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Skiing moguls for the first time.

username

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Any advice? I've never skied moguls before due to a double knee surgery, but I'm looking to get into them this season.
 

Angus

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How good a skier are you, what's your fitness and what area would you be starting at?
 

Brad J

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Start slow , practice quick linked turns down the fall line with no moguls, start on small moguls ,keep you speed down ,hand always in front of you, have fun
 

Savemeasammy

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Find the flattest mogul run you can. Go slow. Keep your hands in front of you (try to plant your poles by moving your wrists, not your whole arm!), try to keep your upper body as quiet as possible. Look at the next mogul - not the one you are on. Keep trying!!


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Domeskier

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Maintain shin to tongue contact at all times. This is critical to controlling speed, maintaining contact with the snow and not getting into the back seat.
 

username

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How good a skier are you, what's your fitness and what area would you be starting at?

I'm an intermediate, and I would most likely be starting off at Pats Peak (it's the closest hill)
 

Euler

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Best tip I ever got that moved me up a level was to flatten my skis as I slid over and turned on the top of the moguls. I had been trying to carve and kept quickly accelerating to an out of control pace. Working on keeping the skis flat and using more rotary motion helped me slow it down a lot and begin to make a slow progression.
 

mister moose

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A very common issue I see in intermediates is the inability to turn quickly, where you want, right now. Practice turning on the flats short linked turns, with a goal of turning every time you say "one thousand one".

There are three common things that will hold you back from doing this:

1) Not enough independent leg balance. You must be balanced in every phase of the turn to be ready for the next one at any time. If you ski with a "I'm not ready to turn quite yet" feeling on challenging terrain, you won't do well in the bumps. If so, you need to hone your stability and balance, ie your foundation must be good. Foundation counts. This is exemplified by the every 3 bump turner and traverser. You can't ski the fall line yet because you don't have the balance, the readiness.

2) Similar, but different is equal footing. You might turn well in one direction, but not the other. You need to work on your weak side until the weak leg is no longer the weak leg, and it can take the demands equally in the bumps.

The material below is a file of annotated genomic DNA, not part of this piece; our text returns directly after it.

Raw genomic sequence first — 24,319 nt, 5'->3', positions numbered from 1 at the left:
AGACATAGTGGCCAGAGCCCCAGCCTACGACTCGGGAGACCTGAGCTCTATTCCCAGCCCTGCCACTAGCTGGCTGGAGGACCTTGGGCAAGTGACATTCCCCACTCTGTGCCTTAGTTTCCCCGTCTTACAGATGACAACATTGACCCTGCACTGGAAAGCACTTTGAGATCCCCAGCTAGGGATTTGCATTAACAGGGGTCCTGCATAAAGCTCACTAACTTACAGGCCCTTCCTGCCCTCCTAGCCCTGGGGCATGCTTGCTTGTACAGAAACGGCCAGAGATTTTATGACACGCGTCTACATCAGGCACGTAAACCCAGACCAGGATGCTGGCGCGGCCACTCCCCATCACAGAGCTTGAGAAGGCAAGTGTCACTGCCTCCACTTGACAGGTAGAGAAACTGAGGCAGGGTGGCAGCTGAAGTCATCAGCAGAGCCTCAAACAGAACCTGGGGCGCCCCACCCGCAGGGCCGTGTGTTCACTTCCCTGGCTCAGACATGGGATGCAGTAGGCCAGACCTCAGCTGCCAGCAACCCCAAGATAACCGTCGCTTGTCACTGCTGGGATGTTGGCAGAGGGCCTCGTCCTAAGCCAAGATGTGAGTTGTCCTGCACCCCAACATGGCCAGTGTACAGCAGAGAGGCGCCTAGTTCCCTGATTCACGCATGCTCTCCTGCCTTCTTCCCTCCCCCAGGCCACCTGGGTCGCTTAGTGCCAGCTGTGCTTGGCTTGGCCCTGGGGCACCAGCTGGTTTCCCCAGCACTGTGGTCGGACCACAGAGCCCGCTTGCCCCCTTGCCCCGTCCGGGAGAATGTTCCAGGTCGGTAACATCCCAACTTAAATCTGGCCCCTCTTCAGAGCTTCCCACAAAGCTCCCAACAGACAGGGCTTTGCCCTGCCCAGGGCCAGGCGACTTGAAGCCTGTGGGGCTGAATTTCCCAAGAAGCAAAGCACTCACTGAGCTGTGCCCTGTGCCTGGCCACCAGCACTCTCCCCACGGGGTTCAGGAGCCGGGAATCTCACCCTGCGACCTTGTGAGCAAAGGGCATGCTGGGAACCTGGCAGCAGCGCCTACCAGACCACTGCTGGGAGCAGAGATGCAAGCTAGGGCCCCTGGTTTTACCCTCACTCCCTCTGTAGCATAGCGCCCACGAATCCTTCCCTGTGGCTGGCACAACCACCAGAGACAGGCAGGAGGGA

3) Repetition. You simply must ski the bumps a lot once 1 & 2 is done. Muscle memory must be honed. Muscle tone and endurance must be conditioned. There is no easy or fast 10 minute answer. It is the EF Hutton of ski techniques.

For the knee recovery types, the bumps will offer a greater challenge - keep from doing more damage. The competitive style "thumpers" is not a style to emulate. Seek to ski the bumps fluidly, like water, not like a hammer.
 

crank

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Look up Rob Butler ski tips on youtube. He is the man.
 

dlague

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I'm an intermediate, and I would most likely be starting off at Pats Peak (it's the closest hill)

On FIS to skiers right just below the trees there is a mogul patch that is perfect for learning or getting back into it. Otherwise Hurricane seems to be the only option and if you have never done moguls then I would not recommend it. However, you could approach it from a proceed slowly perspective but if you are not having fun with it then it can be a challenge.
 

dlague

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A very common issue I see in intermediates is the inability to turn quickly, where you want, right now. Practice turning on the flats short linked turns, with a goal of turning every time you say "one thousand one".

There are three common things that will hold you back from doing this:

1) Not enough independent leg balance. You must be balanced in every phase of the turn to be ready for the next one at any time. If you ski with a "I'm not ready to turn quite yet" feeling on challenging terrain, you won't do well in the bumps. If so, you need to hone your stability and balance, ie your foundation must be good. Foundation counts. This is exemplified by the every 3 bump turner and traverser. You can't ski the fall line yet because you don't have the balance, the readiness.